Yesterday I went to the memorial service for my Uncle Jack. He was buried at the Veterans cemetery in Rhode Island. He was 86 years old and suffered a lot in the end. The cancer had invade his bones. Growing up he was a character larger than life, with a heart to match. He survived the horrific battle at the Chosin Reservoir during the Korean War. He never understood why he survived when so many others did not. He loved my sister and I was if we were his own. He had a quick wit and always made me smile.
He passed away more than two weeks ago, but it was at the cemetery when they began the marine military honors that the fact that he is gone for good hit me. Grief has a way of sneaking up, grabbing hold, and wringing one’s heart. Grief can clarify and it can cloud one’s vision. Grief can strip life bare, so we are left exposed and vulnerable, confused, and wondering what this life is really all about. Grief can knock us to our knees and it can reveal our shared humanity. Grief can makes us hide in the darkness and it can urge us forward towards that which soothes our soul, that which knows our joy. Grief can shrink us. Grief can make us grow. Grief can reveal our love.- Jen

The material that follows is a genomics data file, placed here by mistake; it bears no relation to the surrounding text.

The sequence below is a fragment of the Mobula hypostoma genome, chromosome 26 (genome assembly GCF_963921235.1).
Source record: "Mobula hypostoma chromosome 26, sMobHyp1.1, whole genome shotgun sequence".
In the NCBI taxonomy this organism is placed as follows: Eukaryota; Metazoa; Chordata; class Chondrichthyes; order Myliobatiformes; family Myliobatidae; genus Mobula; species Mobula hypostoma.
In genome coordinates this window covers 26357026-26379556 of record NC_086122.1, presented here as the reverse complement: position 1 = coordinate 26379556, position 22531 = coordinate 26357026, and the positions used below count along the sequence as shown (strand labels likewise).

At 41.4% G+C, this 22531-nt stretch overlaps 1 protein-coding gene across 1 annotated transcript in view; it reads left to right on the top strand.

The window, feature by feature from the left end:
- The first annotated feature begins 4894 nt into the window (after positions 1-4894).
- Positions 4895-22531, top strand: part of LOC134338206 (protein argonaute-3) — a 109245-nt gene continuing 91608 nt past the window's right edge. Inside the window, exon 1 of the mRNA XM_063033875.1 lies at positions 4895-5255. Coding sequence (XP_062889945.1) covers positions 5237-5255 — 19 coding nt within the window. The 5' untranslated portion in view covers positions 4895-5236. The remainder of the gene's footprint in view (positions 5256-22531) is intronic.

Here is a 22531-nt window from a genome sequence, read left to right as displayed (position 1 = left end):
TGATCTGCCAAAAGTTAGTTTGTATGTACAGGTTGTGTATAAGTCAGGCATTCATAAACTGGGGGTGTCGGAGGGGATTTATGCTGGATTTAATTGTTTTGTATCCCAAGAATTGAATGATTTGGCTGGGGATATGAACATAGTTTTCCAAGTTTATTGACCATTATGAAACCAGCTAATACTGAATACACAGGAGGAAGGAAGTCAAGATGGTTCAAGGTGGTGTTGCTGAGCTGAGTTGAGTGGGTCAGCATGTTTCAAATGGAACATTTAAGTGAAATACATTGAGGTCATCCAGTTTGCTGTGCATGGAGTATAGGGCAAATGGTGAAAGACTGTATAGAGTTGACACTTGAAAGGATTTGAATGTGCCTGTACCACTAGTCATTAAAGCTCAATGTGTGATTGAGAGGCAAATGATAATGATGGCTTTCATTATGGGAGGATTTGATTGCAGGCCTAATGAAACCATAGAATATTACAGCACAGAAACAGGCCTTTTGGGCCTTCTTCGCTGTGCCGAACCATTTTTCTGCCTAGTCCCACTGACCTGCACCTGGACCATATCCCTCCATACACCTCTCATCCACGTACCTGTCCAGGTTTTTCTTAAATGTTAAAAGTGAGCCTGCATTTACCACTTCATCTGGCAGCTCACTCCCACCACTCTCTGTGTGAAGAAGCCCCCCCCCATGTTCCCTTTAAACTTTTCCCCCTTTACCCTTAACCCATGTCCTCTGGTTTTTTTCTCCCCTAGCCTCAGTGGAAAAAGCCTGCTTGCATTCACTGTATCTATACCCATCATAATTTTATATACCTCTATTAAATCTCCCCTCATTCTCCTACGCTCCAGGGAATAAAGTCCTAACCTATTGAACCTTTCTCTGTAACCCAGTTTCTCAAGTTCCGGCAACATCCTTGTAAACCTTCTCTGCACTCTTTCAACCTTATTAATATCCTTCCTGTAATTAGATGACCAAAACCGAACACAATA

The Well of Grief
Those who will not slip beneath
the still surface on the well of grief
turning downward through its black water
to the place we cannot breathe
will never know the source from which we drink,
the secret water, cold and clear,
nor find in the darkness glimmering
the small round coins
thrown by those who wished for something else.
— David Whyte
from Where Many Rivers Meet
©2007 Many Rivers Press